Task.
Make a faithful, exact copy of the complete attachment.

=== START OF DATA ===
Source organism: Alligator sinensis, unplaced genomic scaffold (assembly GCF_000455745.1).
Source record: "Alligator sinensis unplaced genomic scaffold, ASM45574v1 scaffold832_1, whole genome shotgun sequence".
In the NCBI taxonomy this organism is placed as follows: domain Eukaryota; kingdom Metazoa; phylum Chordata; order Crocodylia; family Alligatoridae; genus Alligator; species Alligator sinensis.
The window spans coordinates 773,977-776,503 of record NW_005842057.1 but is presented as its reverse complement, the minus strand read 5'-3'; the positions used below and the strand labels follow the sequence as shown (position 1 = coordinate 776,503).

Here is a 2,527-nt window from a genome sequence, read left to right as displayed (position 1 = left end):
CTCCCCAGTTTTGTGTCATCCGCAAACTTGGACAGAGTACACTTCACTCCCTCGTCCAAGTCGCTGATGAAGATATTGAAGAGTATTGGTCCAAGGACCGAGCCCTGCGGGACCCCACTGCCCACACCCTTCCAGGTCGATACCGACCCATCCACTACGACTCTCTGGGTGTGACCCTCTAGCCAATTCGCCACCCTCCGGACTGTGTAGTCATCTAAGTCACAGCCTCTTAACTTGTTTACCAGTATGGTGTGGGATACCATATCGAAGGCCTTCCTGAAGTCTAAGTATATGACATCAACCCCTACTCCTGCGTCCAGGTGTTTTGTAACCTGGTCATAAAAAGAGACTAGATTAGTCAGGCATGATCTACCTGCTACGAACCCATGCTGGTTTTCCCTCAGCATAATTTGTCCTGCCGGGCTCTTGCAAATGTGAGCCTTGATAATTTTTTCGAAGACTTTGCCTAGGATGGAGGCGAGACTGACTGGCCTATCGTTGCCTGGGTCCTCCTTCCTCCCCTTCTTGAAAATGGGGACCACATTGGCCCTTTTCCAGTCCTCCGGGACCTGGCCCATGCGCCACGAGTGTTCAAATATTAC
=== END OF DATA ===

Source organism: Alligator sinensis, unplaced genomic scaffold (assembly GCF_000455745.1).
Source record: "Alligator sinensis unplaced genomic scaffold, ASM45574v1 scaffold832_1, whole genome shotgun sequence".
In the NCBI taxonomy this organism is placed as follows: domain Eukaryota; kingdom Metazoa; phylum Chordata; order Crocodylia; family Alligatoridae; genus Alligator; species Alligator sinensis.
The window spans coordinates 773,977-776,503 of record NW_005842057.1 but is presented as its reverse complement, the minus strand read 5'-3'; the positions used below and the strand labels follow the sequence as shown (position 1 = coordinate 776,503).

Here is a 2,527-nt window from a genome sequence, read left to right as displayed (position 1 = left end):
CTCCCCAGTTTTGTGTCATCCGCAAACTTGGACAGAGTACACTTCACTCCCTCGTCCAAGTCGCTGATGAAGATATTGAAGAGTATTGGTCCAAGGACCGAGCCCTGCGGGACCCCACTGCCCACACCCTTCCAGGTCGATACCGACCCATCCACTACGACTCTCTGGGTGTGACCCTCTAGCCAATTCGCCACCCTCCGGACTGTGTAGTCATCTAAGTCACAGCCTCTTAACTTGTTTACCAGTATGGTGTGGGATACCATATCGAAGGCCTTCCTGAAGTCTAAGTATATGACATCAACCCCTACTCCTGCGTCCAGGTGTTTTGTAACCTGGTCATAAAAAGAGACTAGATTAGTCAGGCATGATCTACCTGCTACGAACCCATGCTGGTTTTCCCTCAGCATAATTTGTCCTGCCGGGCTCTTGCAAATGTGAGCCTTGATAATTTTTTCGAAGACTTTGCCTAGGATGGAGGCGAGACTGACTGGCCTATCGTTGCCTGGGTCCTCCTTCCTCCCCTTCTTGAAAATGGGGACCACATTGGCCCTTTTCCAGTCCTCCGGGACCTGGCCCATGCGCCACGAGTGTTCAAATATTAC